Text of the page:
Cassie-la's Reviews > Jaws

Jaws by Peter Benchley
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Aug 18, 12

bookshelves: 2012-reads

REVIEW ALSO ON: http://bibliomantics.com/2012/08/18/t...

As documentaries and the internet will tell you, Jaws (the book, not the Spielberg movie- yes, there is a book) was inspired by the Jersey Shore attacks of 1916, not to be confused with the Snooki attacks of the 21st century. Scientists believe the five attacks were perpetrated by one shark, a SHARK WITH A LUST FOR BLOOD! Or one who was sick/starving and probably confused by the influx of flesh in the hypodermic needle strewn water during a freak heat wave. I kid, I'm sure the water was just full of mob bodies in 1916.

Now the 25th anniversary of Discovery Channel's Shark Week has come and gone and we've once again been reminded of the all the wrongs persecuted against our finned friends. Total downer. No one fought more against these misconceptions than (now deceased) Jaws author/fellow Jerseyan Peter Benchley. At the time of the novel's inception not much was known about sharks- hence the desire for human flesh present in Benchley's fish. As a result of his book and the success of the extremely popular movie adaptation, shark hunting went on the rise and Benchley felt horrible, working the remainder of his life alongside his wife to change the misconception of sharks and promote conservation efforts. Reverse downer?

It was with all this in mind that I started to embark on the literary adventure that is Jaws, which is more about how a shark affects the fictional town of Amity than the shark itself. Whereas the film is a thrill ride with a marauding shark and some town politics and intriguing characters thrown in, the novel is all politics, some mob intrusion, cat murder and occasionally the threat of a shark eating you. The shark is not the cat murderer. I know, right?

The novel is all about opposition, comparing the different social classes, the rich, definitely white summer people and the poor locals who rely on the income of the vacationers to keep their town thriving. Police chief Brody represents the locals, with his pitiful $15,000 salary and his feelings of inadequacy compared to his wife Ellen and her summer friends. Ellen, who willingly left her rich, upper class privileged lifestyle, abandoning school and her life to marry Brody now regrets the decision, and spends the novel trying to re-enter her former stratosphere through marine biologist Hooper, himself a former summer tourist. The people in this book are awful.

After reading the novel for the first time, Jaws director Steven Spielberg rooted for the shark. It's easy to see why. Ellen is full of regret and self-loathing, going so far as to purposefully orchestrate an affair to make herself feel better. Complete with rape fantasy. Brody is immediately threatened by Hooper due to his station in life and becomes suspicious that Ellen is having an affair because she came home from work with a headache, wondering if he should beat her as punishment. And the mayor of the town is embroiled in a random mob scheme, keeping the beaches open despite that a killer shark is on the loose killing swimmers. It's a class act of a town where everyone works for the greater good. The newspaper and the police cover up facts, the mayor corroborates them, and the townspeople kick out bad seeds. If only it were as funny as Hot Fuzz.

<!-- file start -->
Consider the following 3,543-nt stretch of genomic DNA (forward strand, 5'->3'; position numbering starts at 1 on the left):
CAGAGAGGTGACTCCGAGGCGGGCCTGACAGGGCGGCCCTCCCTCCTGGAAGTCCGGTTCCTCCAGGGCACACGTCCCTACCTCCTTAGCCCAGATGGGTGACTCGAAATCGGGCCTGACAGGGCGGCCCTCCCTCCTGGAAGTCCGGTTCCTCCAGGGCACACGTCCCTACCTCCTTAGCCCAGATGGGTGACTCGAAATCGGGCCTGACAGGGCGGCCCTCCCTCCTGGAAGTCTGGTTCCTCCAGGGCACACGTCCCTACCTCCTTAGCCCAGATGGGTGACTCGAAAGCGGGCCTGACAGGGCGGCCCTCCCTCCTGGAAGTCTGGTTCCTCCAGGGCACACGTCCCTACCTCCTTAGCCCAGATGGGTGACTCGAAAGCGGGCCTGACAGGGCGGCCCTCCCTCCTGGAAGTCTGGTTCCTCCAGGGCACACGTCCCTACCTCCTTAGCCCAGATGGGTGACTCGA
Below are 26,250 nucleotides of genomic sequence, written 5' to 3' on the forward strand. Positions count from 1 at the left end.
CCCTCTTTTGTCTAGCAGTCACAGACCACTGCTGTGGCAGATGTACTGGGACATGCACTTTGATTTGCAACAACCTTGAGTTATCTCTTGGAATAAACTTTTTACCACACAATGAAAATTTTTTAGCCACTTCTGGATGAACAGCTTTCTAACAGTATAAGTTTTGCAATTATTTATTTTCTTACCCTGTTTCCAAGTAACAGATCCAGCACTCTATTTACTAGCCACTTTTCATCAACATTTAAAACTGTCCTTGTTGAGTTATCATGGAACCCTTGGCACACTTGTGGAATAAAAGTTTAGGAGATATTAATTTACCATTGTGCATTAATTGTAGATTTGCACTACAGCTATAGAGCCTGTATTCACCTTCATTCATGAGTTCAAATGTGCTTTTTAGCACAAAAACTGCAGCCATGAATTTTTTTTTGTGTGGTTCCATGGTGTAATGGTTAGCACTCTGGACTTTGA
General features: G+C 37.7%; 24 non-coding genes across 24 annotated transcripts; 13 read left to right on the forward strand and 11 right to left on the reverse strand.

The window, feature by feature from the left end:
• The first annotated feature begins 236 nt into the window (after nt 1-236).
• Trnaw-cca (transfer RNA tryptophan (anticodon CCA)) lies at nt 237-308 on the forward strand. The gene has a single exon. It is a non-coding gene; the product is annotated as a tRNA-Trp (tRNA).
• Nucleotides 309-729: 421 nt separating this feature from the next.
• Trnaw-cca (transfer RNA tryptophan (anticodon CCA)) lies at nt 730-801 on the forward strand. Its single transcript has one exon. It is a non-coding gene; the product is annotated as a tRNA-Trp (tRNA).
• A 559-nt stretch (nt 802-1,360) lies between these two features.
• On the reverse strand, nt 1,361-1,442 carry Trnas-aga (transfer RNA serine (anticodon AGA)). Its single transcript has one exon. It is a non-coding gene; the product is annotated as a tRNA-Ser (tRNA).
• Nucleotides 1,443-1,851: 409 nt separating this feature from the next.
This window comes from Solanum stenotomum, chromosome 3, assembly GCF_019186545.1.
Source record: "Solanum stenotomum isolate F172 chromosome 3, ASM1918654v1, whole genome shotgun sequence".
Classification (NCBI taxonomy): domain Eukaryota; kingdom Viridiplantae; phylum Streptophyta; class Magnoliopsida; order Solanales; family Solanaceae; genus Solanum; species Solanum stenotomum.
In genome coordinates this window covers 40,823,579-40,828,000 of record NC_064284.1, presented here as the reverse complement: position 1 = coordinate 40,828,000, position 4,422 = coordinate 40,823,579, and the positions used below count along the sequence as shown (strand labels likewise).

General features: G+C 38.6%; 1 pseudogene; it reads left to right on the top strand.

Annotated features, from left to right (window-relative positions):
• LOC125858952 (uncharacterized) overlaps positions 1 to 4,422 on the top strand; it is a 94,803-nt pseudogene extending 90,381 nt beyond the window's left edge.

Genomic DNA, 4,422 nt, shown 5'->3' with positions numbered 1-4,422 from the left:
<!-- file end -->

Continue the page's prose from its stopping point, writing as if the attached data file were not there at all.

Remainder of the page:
In contrast, the shark is much nicer. Benchley alternates between making the shark just a fish with natural impulses and a vicious killing machine with a purpose. It reacts to stimulus much like real sharks, with distressed swimming equaling injured prey in its mind. The woman in the opening is targeted because her erratic swimming signals a meal. However, when Brody, Hooper and Quint board the Orca to kill the shark and save the town, he (I honestly don't remember the shark's gender but he was a boy shark in my mind) outsmarts them, proving to be more than a mindless killing/eating machine. Although he likes doing that too. Regardless of the shark's motivations, we know one thing for certain, night swimming is a very bad idea.

The death scenes are the more exciting bits of the novel. Benchley writes some memorable gory scenes with people literally being bitten in half. Sadly, this action is severely lacking in the middle of the book, which instead focuses on how "the fish" affects the economy and prosperity of the town. As a result, Brody, Quint and Hooper go on an exploration to capture/kill the menace and we get the most anticlimactic ending possible. No explosions, no extended manly adventure at sea, only some bland fishing terminology, a few unnecessary (see: lamest and easily avoidable) character deaths and a dolphin fetus. Yup, dolphin fetus.

Thankfully, where Jaws lacked, the production fraught film version of Jaws more than made up for. It created likeable characters and much more action. Although I greatly appreciated the character development in the novel, the characters were unlikeable to the point of not caring what happened to them. I guess that's where Jaws 2 comes in- character growth wise. And who doesn't like a little shark electrocution?
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Comments (showing 1-4 of 4) (4 new)

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message 1: by Aaron (new)

Aaron White Whoa. There's a book?


Cassie-la Aaron wrote: "Whoa. There's a book?"

Please tell me you're joking?


message 3: by Aaron (new)

Aaron White Sadly, no. I had no idea it was based on a book. :(


Cassie-la At least you know the Titanic wasn't just a movie? Right? Right!?!


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